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The agent of
Lyme disease, Borrelia burgdorferi, has a number of outer membrane proteins that are differentially regulated during its life cycle. In addition to their physiological functions in the organism, these proteins also likely serve different functions in invasiveness and immune evasion. In borreliae, as well as in other bacteria, a number of membrane proteins have been implicated in binding plasminogen. The activation and transformation of plasminogen into its proteolytically active form, plasmin, enhances the ability of the bacteria to disseminate in the host. Outer membrane vesicles of B. burgdorferi contain enolase, a glycolytic-cycle enzyme that catalyzes 2-phosphoglycerate to form phosphoenolpyruvate, which is also a known plasminogen receptor in Gram-positive bacteria. The enolase was cloned, expressed, purified, and used to generate rabbit antienolase serum. The enolase binds plasminogen in a lysine-dependent manner but not through ionic interactions. Although it is present in the outer membrane, microscopy and proteinase K treatment showed that enolase does not appear to be exposed on the surface. However, enolase in the outer membrane vesicles is accessible to proteolytic degradation by proteinase K. Samples from experimentally and tick-infected mice and rabbits as well as from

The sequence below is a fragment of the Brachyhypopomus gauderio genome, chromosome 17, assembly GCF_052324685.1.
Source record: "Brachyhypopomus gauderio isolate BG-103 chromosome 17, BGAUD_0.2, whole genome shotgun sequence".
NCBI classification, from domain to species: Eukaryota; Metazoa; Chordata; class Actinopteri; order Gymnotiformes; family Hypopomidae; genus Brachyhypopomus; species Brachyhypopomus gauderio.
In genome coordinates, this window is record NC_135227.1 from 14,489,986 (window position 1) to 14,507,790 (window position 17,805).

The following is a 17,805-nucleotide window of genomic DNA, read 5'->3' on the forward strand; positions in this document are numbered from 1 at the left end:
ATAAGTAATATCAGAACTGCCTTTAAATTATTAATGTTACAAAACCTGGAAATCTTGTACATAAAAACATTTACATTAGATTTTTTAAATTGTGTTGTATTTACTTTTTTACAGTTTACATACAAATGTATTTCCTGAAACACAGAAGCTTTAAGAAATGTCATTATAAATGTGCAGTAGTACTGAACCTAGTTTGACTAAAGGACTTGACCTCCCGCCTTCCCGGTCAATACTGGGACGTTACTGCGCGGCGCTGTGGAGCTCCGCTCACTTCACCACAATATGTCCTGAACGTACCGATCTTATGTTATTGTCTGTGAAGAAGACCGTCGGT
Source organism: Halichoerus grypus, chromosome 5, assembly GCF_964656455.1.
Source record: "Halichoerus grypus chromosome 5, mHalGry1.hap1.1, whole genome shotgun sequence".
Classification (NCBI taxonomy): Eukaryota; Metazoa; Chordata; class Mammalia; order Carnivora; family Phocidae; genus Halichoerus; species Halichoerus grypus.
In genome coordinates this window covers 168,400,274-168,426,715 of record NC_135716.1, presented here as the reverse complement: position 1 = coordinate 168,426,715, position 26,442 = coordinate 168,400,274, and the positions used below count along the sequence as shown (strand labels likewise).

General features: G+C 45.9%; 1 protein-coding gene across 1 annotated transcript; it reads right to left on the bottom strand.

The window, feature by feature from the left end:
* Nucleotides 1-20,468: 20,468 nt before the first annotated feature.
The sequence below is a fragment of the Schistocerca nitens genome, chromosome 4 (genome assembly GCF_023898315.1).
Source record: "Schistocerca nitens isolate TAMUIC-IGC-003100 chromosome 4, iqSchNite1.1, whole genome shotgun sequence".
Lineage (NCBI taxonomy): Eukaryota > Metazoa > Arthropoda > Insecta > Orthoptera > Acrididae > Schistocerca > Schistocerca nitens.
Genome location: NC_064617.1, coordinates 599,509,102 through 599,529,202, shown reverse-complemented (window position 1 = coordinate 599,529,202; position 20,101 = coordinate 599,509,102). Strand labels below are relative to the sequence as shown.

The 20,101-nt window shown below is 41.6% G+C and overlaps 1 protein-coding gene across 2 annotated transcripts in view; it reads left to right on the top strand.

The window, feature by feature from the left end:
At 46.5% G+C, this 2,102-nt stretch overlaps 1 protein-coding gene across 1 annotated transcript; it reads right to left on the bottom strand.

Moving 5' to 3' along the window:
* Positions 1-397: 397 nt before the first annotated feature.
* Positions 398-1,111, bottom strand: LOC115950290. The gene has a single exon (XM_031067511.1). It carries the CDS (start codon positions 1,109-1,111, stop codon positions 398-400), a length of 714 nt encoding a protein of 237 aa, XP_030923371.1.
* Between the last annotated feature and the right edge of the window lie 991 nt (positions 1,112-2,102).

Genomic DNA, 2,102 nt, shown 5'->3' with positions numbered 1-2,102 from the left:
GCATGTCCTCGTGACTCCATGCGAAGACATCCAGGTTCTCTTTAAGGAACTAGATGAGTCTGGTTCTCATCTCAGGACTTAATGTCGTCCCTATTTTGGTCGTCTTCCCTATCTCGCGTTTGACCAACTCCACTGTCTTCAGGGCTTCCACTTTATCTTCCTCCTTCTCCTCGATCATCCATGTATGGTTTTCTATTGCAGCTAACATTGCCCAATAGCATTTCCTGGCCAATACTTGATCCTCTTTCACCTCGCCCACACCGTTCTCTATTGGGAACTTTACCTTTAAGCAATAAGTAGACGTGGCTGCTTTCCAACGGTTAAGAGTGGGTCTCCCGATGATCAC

Lyme disease patients exhibit recognition of enolase in serologic assays. Thus, this immunogenic plasminogen receptor released in outer membrane vesicles could be responsible for external proteolysis in the pericellular environment and have roles in nutrition and in enhancing dissemination.